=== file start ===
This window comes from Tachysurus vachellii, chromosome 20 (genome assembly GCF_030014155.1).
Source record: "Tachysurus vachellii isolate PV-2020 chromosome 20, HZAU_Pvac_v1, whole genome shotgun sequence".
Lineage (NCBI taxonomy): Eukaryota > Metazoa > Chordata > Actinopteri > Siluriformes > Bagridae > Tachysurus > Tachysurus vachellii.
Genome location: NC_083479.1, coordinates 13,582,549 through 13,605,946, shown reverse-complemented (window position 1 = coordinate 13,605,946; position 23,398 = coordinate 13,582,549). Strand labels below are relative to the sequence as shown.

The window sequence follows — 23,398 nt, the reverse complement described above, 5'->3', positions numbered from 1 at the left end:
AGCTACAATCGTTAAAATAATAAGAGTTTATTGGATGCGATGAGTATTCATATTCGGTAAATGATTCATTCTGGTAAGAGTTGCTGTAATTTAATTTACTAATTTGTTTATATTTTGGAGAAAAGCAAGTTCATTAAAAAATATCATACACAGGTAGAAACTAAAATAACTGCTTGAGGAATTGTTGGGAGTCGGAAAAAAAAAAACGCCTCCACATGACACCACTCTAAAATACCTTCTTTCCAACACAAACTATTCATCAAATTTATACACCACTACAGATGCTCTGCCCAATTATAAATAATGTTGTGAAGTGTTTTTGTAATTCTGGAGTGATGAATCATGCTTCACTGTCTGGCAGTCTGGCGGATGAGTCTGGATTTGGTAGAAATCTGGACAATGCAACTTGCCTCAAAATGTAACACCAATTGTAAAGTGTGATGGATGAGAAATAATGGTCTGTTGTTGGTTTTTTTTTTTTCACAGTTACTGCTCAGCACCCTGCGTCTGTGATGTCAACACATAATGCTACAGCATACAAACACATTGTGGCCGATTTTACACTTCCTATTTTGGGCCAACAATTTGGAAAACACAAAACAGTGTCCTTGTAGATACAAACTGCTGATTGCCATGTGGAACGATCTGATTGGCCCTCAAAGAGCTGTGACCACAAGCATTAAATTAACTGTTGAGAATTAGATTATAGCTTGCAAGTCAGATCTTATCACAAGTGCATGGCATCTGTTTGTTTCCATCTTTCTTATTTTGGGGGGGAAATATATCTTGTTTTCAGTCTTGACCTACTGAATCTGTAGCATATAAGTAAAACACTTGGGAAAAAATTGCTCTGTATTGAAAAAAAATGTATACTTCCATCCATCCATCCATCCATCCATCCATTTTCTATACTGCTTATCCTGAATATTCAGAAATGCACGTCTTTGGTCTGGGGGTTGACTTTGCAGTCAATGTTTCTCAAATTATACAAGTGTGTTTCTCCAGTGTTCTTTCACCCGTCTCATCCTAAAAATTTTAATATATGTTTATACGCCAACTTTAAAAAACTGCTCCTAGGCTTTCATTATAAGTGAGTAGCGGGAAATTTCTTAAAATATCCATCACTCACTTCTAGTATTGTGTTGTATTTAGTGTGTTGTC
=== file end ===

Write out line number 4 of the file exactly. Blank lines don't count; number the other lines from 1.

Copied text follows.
Genome location: NC_083479.1, coordinates 13,582,549 through 13,605,946, shown reverse-complemented (window position 1 = coordinate 13,605,946; position 23,398 = coordinate 13,582,549). Strand labels below are relative to the sequence as shown.